ALC Conserves 5,940 acres of working ranchlands, critical salmon habitat in Shasta County, CA
For Immediate Release:
SAN FRANCISCO, June 8, 2011â€” On Friday, May 20th, American Land Conservancy (ALC) conserved 5,940 acres of critical wildlife habitat and working ranchlands in Shasta County, California by completing a conservation easement on the JS Ranch. Funding for the easement was provided by the Natural Resources Conservation Serviceâ€™s Grassland Reserve Program and the California Wildlife Conservation Board.
The easement protects a working ranch that has operated continuously for more than 150 years, as well as habitat for salmon, elk, mule deer, mountain lions, and 15 other sensitive plant and animal species in the Cow Creek watershed. Much of the ranch is covered by blue oak woodlands, which are also a conservation priority in the state. The watershed is located in the Central Valley, which faces severe growth and development pressures and has lost the vast majority of its native habitats since the Gold Rush, making whatâ€™s left extremely important to wildlife.
"This property has been a cattle ranch since the 1860s," said George McArthur, owner of the JS Ranch. "My family has owned this ranch since 1999 and has put a lot of energy into improving the range for both cattle and wildlife. We now see elk out here every year, and we always enjoy seeing the salmon return to the ranch with the first fall rains," he said. "It gives my wife and me great sense of accomplishment to know it will be protected for our children and grandchildren and for generations to come. We are grateful to everyone who helped make it possible."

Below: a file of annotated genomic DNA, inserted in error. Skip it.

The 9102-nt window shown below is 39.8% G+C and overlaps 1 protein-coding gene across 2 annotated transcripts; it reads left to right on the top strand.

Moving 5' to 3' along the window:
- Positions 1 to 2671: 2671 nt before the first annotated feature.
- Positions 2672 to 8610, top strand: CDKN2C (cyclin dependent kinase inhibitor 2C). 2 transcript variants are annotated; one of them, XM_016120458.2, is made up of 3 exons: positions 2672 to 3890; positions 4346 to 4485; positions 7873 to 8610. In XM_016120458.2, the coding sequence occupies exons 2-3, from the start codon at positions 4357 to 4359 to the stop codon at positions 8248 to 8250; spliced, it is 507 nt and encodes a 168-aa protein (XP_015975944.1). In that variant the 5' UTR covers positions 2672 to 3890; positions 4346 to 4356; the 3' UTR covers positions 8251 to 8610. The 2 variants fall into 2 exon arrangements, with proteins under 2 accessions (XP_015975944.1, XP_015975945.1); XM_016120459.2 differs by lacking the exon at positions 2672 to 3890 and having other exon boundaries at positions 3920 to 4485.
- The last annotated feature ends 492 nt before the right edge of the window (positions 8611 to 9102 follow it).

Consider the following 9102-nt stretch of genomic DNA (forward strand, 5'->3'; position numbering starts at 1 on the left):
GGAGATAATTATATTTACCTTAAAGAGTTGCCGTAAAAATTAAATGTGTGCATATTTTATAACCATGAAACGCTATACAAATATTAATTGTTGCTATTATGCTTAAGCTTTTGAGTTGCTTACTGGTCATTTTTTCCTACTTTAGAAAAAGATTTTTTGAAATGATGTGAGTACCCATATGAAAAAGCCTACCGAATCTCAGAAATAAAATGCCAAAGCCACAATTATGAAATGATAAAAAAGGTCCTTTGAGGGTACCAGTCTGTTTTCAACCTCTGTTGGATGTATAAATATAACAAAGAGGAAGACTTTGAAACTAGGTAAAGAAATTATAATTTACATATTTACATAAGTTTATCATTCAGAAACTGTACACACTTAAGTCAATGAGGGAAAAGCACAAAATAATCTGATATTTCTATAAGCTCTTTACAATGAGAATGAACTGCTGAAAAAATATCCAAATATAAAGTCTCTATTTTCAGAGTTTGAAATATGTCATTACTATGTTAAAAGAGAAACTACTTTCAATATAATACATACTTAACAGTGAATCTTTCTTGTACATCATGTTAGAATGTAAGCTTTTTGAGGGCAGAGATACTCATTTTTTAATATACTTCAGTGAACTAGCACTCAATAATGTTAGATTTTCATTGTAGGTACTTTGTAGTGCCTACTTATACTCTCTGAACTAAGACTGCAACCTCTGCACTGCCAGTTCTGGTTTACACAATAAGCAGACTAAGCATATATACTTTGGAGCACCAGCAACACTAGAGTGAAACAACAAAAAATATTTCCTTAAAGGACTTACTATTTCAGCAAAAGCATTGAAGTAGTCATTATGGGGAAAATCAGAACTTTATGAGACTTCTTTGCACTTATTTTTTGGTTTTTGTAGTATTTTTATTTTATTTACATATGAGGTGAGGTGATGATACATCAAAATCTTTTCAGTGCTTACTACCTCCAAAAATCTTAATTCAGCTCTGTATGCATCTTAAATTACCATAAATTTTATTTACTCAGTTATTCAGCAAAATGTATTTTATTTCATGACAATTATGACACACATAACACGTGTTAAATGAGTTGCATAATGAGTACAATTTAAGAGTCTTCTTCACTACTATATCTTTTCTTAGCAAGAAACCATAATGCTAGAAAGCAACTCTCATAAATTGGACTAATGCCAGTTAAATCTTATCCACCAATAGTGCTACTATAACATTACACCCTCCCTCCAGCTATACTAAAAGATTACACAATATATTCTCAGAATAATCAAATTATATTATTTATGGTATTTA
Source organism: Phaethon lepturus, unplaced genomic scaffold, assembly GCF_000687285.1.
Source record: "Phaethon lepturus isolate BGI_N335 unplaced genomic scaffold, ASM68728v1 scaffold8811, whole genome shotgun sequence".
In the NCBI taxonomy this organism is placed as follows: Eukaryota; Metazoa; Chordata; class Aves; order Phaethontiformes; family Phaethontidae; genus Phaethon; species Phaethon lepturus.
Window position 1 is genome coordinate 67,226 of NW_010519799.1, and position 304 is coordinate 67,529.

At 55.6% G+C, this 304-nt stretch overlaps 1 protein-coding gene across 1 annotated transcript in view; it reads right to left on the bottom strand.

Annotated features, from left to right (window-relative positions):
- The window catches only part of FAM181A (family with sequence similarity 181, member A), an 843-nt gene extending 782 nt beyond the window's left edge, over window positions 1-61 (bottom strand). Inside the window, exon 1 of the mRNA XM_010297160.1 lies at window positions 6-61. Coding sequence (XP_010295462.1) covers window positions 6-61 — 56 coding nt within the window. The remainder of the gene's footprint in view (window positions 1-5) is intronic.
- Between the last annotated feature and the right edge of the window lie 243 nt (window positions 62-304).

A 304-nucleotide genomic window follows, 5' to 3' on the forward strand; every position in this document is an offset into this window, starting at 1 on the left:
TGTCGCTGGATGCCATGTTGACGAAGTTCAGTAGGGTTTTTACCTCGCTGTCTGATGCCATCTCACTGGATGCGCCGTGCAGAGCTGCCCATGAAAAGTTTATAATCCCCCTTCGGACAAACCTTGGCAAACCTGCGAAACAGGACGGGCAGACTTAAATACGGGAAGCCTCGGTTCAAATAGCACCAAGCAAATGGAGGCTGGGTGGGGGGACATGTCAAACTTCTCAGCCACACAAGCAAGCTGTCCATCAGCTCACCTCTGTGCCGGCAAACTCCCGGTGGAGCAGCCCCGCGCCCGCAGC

The American Land Conservancy applauds the McArthurs for their excellent stewardship of the ranch and their decision to permanently protect the property through a conservation easement.
"The McArthurs have an admirable land ethic," said Edward Stanton, ALC Central Valley program manager and a wildlife biologist. "Aerial photographs comparing conditions on the property before and after the McArthurs took ownership make abundantly clear that the range and creeks have benefited from the management practices they have introduced over the last decade. The McArthurs have a thorough understanding of how to care for the land; ALC is essentially just connecting them with additional resources to help sustain and improve the natural resource values they themselves have recognized on the ranch, while also ensuring the property is protected."
The American Land Conservancy has worked with the McArthur family since 2007 to secure an easement on the ranch. In addition, the USDAâ€™s Natural Resources Conservation Service (NRCS) assisted the McArthurs in creating a grazing plan for the property and will continue to help manage the range. The California Department of Fish and Game was also instrumental in the project by developing a long-term conservation plan for the Cow Creek Watershed, as well as providing financial support through the California Wildlife Conservation Board.
"Itâ€™s gratifying to work with conscientious landowners like the McArthurs," said Bob Bailey, District Conservationist, of the Redding NRCS office. "They are leaders in the ranching community here, and we have seen clear improvements in the range and wildlife habitats since they took over the JS Ranch. We look forward to continuing our work with them to help manage this important landscape."